THE NIECE of Stratford-upon-Avon’s war hero, Rex Warneford, has unveiled a commemorative plaque in the town’s Garden of Remembrance to mark the 100th anniversary of the First World War.
Faye Erskine, 85, travelled from Monmouth, Wales, for the ceremony in Old Town last Friday (10th January).
She unveiled a plaque in memory of the 31 boys and one master from King Edward VI School who lost their lives during the Great War.
Faye’s uncle, Rex Warneford, is one of the names on the list. The ex-KES boy was the first man to single-handedly shoot down a zeppelin, and was awarded the Victoria Cross for his efforts.
His funeral in London was attended by thousands of mourners in 1915, but Faye told the Herald the famous fighter-pilot felt most at home in Stratford.
“It was surprising how well he settled here,” she said.
“I think it was the attitude of the school because he did have a certain amount of difficulties leaving his life in India.”
Born in 1891 in India where his father wor-ked on the railway line, Rex came to England to live with his grandfather Tom in Durham. He found his way to Stratford because Tom Warneford was great friends with the KES headmaster at the time, Cornwell Robertson.
Although he was only here between 1901 and 1905 before he became an apprentice on the SS Somali, Stratford is where he grew up and where he called home.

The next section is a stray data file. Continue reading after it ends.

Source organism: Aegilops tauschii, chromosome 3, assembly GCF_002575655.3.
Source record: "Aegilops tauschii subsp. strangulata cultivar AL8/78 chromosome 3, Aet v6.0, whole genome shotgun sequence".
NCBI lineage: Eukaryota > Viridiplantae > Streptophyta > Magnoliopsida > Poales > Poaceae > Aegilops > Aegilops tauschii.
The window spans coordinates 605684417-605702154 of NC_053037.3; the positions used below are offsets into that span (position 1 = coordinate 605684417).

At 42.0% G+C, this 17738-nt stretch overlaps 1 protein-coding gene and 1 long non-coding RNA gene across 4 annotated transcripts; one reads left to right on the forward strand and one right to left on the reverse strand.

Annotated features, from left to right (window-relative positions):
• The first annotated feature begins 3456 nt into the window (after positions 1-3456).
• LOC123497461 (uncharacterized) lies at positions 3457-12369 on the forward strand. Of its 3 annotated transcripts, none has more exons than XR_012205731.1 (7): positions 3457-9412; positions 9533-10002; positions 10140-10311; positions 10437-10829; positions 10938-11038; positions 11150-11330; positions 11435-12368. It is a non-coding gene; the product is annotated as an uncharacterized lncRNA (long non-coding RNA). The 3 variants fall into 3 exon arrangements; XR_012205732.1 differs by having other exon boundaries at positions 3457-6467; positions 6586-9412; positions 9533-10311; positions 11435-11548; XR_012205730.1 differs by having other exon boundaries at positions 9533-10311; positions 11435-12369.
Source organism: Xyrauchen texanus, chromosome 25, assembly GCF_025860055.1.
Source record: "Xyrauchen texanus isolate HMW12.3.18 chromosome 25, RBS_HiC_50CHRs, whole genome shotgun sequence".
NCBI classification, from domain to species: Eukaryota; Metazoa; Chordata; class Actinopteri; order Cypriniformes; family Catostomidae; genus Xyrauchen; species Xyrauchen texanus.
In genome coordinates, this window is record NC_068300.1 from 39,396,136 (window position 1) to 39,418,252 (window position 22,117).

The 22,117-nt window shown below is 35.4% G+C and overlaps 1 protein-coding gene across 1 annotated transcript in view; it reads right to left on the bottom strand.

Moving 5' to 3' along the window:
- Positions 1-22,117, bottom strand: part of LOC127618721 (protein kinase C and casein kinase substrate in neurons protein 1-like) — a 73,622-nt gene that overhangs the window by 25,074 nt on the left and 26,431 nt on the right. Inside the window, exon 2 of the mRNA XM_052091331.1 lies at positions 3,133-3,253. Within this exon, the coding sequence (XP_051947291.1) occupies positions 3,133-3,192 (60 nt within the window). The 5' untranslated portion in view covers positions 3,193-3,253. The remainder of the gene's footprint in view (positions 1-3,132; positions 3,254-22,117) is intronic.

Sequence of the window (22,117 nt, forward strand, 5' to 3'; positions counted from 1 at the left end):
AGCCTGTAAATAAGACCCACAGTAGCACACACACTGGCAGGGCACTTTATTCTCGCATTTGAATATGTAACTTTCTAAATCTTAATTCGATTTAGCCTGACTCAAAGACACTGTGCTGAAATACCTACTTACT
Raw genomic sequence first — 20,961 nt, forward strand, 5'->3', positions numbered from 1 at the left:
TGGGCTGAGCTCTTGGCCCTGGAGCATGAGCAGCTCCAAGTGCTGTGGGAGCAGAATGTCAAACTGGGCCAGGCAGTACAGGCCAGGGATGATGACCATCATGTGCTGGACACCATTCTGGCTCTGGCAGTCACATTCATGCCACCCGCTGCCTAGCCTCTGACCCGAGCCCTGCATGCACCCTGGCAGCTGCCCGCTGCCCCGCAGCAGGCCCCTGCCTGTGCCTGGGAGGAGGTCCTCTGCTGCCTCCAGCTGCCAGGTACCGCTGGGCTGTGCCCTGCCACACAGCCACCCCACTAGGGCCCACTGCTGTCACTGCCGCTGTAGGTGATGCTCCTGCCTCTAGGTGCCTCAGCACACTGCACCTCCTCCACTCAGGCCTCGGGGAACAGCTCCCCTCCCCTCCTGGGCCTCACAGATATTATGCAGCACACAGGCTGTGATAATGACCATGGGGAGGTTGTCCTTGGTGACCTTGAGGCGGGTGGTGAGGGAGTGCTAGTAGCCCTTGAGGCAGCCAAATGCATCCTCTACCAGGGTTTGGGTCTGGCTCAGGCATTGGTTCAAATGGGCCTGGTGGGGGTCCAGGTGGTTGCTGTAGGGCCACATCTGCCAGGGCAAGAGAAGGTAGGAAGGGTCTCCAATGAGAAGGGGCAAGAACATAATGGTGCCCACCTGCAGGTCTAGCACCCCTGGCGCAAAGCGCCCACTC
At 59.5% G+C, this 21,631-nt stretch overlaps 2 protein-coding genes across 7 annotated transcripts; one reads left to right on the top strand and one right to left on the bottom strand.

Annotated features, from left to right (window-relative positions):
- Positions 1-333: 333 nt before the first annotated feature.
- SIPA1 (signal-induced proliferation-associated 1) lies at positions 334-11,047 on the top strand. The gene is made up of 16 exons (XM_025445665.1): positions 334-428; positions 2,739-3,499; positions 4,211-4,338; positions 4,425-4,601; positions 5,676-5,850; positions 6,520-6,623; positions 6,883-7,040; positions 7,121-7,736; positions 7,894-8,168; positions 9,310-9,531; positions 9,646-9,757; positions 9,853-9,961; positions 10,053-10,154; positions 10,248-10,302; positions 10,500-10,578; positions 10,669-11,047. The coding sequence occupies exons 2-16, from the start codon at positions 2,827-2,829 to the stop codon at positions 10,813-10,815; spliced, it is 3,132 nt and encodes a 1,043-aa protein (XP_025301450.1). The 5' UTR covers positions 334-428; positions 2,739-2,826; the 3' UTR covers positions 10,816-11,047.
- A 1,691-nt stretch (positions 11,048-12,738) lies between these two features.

The plaque has three sets of brothers on it.
In June 2015, 100 years on from receiving his VC, an official commemorative stone issued by the government will be placed outside the school’s Guild Hall.
Faye’s mother Jeanne Warneford was one of Rex’s four sisters.
“I learnt an awful lot from my mother, she was devoted to Rex and they were always very close, well as much as you can be with the life he had,” said Mrs Erskine.
“Somebody asked her who was going to bring the first zeppelin down. My mother turned around and said my brother, that’s who.”
She was right. In June 1915 Rex climbed above a German zeppelin making its way to England through Belgium and, using his hands, threw bombs out the side of his plane.
Destroying the zeppelin, the force of the explosion turned Rex’s plane upside down and he was forced to land behind enemy lines. Exhausted, he woke up on the edge of a cliff, yards from a sheer drop with a plane that wouldn’t start.
He managed to fix it with his cigarette holder and fly back to base. However, just ten days later Warneford was killed in a test flight with a journalist.
“The zeppelin was the invincible weapon, he destroyed the myth,” said Faye.
At the ceremony she wore a replica of the Legion D’Honneur medal Rex received from the French military.
It was made by the French factory which built his plane and was given to his mother after his death.
KES pupils observing a minute's silence at the unveiling ceremony.
Joined by her children Katharine, 52, and John, 49, Faye unveiled the plaque in front of pupils who had been learning about the First World War throughout the day.
Headmaster Bennet Carr said: “I think the interesting thing now for remembering World War One is that there aren’t any survivors left so commemoration takes on a whole new meaning. With no first-hand experience left the role of education has so much more importance than it ever has.”
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